Those supporting the nuclear deal in Iran are gaining momentum in the U.S. Senate, raising the possibility they can block a likely disapproval resolution and protect the President from needing to use his veto power.
This possible outcome, which looked close to impossible a few days after the Iran deal was announced in July, remains a long shot.
Nonetheless, if it happened it would be a big victory for Obama, who has staked his entire foreign policy legacy on this agreement that the U.S. and five world powers struck with Iran to dismantle the majority of the nuclear program in Iran in exchange for the lifting of economic sanctions and frozen assets.
Forty-one senators are needed to block the resolution that is scheduled to be voted on in September. Only 34 Senators are needed to uphold a veto by Obama if the resolution is passed and then vetoed by the White House.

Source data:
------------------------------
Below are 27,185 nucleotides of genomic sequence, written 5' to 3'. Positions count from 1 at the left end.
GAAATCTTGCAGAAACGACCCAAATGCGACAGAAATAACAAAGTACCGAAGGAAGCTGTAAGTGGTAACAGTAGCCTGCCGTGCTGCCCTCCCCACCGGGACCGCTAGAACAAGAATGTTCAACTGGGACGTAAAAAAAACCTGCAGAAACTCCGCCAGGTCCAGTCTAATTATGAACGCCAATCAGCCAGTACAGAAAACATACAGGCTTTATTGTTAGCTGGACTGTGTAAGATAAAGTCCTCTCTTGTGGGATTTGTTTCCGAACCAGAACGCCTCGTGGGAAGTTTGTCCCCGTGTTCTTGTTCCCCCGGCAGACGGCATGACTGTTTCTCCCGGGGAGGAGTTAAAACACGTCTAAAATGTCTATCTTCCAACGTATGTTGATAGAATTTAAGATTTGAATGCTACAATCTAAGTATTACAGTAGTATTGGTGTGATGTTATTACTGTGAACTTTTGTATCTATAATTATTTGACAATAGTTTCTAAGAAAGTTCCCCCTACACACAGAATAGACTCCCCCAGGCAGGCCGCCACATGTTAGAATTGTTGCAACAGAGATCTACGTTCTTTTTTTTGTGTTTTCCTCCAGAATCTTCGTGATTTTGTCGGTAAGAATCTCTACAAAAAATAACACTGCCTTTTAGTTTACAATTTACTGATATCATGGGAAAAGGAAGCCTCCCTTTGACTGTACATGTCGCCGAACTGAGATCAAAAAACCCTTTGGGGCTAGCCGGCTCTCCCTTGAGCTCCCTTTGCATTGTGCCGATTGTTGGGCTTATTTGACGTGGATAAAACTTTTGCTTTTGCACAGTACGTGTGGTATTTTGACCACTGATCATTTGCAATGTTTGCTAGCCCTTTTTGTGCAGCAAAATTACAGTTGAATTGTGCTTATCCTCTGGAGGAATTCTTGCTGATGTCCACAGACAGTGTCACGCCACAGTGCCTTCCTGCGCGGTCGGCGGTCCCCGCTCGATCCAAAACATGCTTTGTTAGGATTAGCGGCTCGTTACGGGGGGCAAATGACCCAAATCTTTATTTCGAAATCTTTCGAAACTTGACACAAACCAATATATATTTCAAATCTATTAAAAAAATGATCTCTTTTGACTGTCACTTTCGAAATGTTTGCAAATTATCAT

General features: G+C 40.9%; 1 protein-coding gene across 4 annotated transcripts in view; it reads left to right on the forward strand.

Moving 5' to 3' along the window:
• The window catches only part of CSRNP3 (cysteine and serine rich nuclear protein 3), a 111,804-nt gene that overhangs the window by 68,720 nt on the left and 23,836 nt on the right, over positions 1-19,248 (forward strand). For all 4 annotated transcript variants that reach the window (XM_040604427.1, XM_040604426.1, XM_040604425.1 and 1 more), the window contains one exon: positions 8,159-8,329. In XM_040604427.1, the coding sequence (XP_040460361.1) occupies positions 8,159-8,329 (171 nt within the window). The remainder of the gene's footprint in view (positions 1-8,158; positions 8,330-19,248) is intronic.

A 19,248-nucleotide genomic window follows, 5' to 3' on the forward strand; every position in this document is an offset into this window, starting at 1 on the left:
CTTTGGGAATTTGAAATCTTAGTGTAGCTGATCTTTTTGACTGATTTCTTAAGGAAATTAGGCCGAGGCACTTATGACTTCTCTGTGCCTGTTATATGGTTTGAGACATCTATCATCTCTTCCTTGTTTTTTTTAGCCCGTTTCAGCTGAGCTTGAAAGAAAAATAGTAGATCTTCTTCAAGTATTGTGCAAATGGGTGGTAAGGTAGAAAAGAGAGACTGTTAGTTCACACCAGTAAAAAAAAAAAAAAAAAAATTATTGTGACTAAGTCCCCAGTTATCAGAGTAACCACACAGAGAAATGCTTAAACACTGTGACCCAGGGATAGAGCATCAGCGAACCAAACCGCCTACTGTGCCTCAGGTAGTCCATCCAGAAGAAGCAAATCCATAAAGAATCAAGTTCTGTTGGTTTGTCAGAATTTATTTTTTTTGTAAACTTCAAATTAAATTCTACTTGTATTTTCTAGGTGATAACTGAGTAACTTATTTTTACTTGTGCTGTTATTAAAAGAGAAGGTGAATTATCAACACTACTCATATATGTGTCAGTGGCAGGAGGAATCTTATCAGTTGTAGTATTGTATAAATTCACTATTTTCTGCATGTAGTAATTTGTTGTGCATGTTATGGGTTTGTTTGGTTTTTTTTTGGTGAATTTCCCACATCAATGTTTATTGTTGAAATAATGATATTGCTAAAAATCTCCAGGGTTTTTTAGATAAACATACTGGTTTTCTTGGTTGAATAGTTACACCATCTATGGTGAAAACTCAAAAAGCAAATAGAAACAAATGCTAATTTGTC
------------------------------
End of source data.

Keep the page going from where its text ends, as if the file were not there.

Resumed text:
On Tuesday, Senator Patty Murray from Washington became the 29th senator who publicly announced support of the nuclear deal.
Murray said the deal is not perfect, and there are several different elements that would be better if stronger, but working through all the details and looking at alternatives, she was convinced that this deal was the best chance for a strong solution using diplomacy.
Two Democrats in the Senate – Charlie Schumer from New York and Bob Menendez from New Jersey – announced they would vote in September against the agreement.
However, supporters are confident they will be able to get the necessary 34 votes and some started to say privately that 41 votes might be reachable.
Many have cautioned that it remains a remote possibility with Republicans unanimously against the deal and officials from Israel arguing quite vehemently against the nuclear deal.
Although, the predictions that the Republican opponents along with the powerful pro Israeli lobby would use the August recess of Congress to make the nuclear deal politically toxic has not come to fruition.